I'm curious if it is considered unconstitutional to drug test government employees. I have found some articles that say this but I don't trust the sources. I also found articles that seem to imply that the government does drug test all of its employees, I found another that said only employees which handle "sensitive" duties.

I'm just curious if anyone here can find anything concrete or can speak from experience.

I don't see any reason why it would be. What right of yours is an employee violating by asking such a question?

It is considered unconstitutional because they are searching through a majority in hopes of finding a minority, from what I gather.

No they are not. They are searching an individual to determine whether or not that individual is adhering to the company's no drug policy. They are not looking to punish you, they are trying to get a judge of your character; just like all private employers who drug test.
"Chemical weapons are no different than any other types of weapons."~Lordknukle
pozessed
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9/21/2013 6:07:51 PM
Posted: 3 years ago
At 9/21/2013 2:41:40 PM, DanT wrote:
At 9/21/2013 2:00:54 PM, pozessed wrote:
At 9/21/2013 1:02:16 AM, johnnyboy54 wrote:
At 9/20/2013 7:18:40 PM, pozessed wrote:
I'm curious if it is considered unconstitutional to drug test government employees. I have found some articles that say this but I don't trust the sources. I also found articles that seem to imply that the government does drug test all of its employees, I found another that said only employees which handle "sensitive" duties.

I'm just curious if anyone here can find anything concrete or can speak from experience.

I don't see any reason why it would be. What right of yours is an employee violating by asking such a question?

It is considered unconstitutional because they are searching through a majority in hopes of finding a minority, from what I gather.

No they are not. They are searching an individual to determine whether or not that individual is adhering to the company's no drug policy. They are not looking to punish you, they are trying to get a judge of your character; just like all private employers who drug test.

That's not what the article says. Did you not read the article exerts I produced? This part in particular.

"Unlike employers in the private sector, however, governmental employers are limited by constitutional considerations. It is well settled that drug testing by government employers constitutes a "search" under the Fourth Amendment to the United States Constitution. Probable cause and a warrant are generally required for government searches, although the Supreme Court has carved out exceptions.[1]"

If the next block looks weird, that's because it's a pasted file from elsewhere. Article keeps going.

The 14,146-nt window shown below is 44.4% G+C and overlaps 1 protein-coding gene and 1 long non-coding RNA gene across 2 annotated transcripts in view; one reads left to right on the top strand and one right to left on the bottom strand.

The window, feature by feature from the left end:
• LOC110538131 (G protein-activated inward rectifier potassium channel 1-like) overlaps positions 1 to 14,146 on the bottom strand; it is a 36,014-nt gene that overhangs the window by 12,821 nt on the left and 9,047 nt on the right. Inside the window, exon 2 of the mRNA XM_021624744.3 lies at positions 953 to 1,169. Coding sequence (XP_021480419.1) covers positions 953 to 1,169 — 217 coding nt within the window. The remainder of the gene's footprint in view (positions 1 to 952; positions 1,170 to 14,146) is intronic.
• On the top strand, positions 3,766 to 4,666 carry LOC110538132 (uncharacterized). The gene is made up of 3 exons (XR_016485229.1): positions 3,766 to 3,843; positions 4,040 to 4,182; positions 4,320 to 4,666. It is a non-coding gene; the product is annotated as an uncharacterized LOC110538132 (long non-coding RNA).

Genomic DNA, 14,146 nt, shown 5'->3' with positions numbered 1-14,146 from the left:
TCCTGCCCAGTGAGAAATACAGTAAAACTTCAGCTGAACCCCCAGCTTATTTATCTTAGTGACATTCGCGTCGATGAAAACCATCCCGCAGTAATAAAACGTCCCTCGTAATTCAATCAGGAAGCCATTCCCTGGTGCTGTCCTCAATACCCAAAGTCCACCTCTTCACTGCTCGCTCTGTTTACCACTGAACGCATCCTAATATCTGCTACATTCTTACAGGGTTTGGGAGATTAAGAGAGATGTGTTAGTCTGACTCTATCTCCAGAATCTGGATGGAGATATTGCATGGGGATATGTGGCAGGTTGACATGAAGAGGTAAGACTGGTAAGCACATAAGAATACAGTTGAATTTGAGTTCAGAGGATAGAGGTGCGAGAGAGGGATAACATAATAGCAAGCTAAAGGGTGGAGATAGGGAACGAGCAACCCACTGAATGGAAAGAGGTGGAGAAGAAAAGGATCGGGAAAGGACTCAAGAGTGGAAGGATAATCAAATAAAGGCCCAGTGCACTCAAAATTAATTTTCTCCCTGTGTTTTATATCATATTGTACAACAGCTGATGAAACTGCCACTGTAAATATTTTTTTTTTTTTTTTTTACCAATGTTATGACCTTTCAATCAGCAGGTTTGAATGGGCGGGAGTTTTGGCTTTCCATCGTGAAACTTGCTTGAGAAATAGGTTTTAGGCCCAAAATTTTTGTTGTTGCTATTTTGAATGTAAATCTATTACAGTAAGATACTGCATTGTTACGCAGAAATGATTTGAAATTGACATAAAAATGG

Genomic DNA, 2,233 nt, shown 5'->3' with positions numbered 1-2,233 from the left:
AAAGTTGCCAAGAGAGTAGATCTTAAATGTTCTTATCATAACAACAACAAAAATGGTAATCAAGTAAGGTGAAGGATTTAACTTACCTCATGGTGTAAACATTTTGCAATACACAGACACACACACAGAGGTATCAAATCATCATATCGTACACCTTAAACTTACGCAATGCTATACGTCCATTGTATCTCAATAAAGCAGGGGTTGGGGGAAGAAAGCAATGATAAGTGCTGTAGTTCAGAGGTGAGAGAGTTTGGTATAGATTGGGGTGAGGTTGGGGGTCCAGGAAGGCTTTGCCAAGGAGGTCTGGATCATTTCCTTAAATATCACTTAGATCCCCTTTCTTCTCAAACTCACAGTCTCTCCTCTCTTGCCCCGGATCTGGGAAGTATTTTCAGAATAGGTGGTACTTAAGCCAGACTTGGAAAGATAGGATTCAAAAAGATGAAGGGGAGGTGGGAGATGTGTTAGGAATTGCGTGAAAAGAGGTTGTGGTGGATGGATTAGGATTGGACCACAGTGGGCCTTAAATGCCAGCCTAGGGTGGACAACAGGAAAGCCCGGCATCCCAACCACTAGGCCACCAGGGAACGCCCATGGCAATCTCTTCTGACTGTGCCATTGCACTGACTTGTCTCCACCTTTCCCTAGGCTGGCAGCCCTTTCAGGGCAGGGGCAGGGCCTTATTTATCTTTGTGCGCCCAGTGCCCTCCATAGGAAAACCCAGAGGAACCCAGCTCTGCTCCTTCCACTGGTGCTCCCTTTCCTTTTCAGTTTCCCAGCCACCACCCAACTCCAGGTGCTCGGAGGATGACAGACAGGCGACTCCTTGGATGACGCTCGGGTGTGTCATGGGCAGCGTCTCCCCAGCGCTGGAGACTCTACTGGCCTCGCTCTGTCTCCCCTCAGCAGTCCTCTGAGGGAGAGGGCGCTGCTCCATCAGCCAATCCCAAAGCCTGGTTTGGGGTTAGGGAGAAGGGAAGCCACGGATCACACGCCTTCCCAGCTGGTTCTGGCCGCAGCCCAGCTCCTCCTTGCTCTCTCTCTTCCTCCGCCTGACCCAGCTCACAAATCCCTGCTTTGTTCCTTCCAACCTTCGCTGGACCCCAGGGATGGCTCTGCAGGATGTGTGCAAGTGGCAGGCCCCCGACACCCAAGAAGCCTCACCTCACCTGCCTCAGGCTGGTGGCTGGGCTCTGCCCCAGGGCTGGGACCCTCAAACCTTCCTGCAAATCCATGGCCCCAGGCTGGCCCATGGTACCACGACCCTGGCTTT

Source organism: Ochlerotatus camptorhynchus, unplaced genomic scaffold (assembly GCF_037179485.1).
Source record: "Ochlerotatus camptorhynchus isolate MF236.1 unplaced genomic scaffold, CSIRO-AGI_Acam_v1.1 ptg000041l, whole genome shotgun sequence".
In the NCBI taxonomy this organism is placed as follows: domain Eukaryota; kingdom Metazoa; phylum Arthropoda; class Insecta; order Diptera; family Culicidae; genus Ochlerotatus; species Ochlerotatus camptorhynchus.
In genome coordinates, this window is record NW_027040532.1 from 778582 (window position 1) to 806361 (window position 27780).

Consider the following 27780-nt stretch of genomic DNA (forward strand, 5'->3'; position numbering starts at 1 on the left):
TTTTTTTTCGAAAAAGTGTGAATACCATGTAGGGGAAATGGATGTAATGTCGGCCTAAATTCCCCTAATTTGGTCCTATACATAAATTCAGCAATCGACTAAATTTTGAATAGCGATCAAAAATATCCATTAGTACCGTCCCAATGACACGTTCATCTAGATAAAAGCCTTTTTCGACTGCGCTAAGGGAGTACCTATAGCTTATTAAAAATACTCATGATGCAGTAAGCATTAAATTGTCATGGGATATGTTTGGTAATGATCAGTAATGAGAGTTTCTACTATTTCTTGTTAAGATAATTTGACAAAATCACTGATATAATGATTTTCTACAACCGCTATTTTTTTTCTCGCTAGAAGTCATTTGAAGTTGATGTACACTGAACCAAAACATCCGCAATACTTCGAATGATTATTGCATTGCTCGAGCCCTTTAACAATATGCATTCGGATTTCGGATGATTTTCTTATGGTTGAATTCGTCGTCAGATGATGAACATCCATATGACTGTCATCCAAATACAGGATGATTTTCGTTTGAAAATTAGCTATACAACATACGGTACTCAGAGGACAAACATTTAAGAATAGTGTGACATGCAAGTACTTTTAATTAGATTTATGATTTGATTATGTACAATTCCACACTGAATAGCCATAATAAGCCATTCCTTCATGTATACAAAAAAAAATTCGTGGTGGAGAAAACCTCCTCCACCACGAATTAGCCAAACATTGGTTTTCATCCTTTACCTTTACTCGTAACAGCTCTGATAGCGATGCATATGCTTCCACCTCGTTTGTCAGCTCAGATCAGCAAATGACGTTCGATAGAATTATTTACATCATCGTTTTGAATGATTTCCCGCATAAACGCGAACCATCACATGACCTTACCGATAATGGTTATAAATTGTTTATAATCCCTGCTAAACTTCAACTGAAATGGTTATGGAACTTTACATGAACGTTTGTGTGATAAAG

I didn't just make that up... The exceptions are only people who have law enforcing like jobs and a few other things.
dylancatlow
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9/22/2013 1:26:17 PM
Posted: 3 years ago
Since their position as an employee is conditional on both the consent of employee and employer, I don't see how it could. They are free to refuse to take the test and their employer is free to fire them - for whatever reason. No one should be required to pay for services they do not want, and no one should be required to provide them for pay or conditions they do not accept.
dylancatlow
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9/22/2013 1:32:11 PM
Posted: 3 years ago
At 9/22/2013 1:26:17 PM, dylancatlow wrote:
Since their position as an employee is conditional on both the consent of employee and employer, I don't see how it could. They are free to refuse to take the test and their employer is free to fire them - for whatever reason. Just as no one should be required to work under conditions they do not accept, so no one should have to pay for services they do not want.

Fixed for clarity.
pozessed
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9/22/2013 5:34:29 PM
Posted: 3 years ago
Do you people realize that I am pointing out that our governors and senators are not drug tested?
I find it hypocritical for our policy makers to allow policies that they themselves don't have to follow.

I can't find anything that proves they are drug tested. I am assuming they are not because of what I have read in the document I provided.
Naysayer
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9/22/2013 7:17:03 PM
Posted: 3 years ago
At 9/22/2013 5:34:29 PM, pozessed wrote:
Do you people realize that I am pointing out that our governors and senators are not drug tested?
I find it hypocritical for our policy makers to allow policies that they themselves don't have to follow.

I can't find anything that proves they are drug tested. I am assuming they are not because of what I have read in the document I provided.

They also don't live in tents in the desert, get shipped out for months at a time, and get paid under $40,000 a year. Position has privilege.

That being said, I think the hair being split about "special consideration", while judiciously directed, is not constitutional. If it's unconstitutional in one case, it should be unconstituational in all. Or vice versa.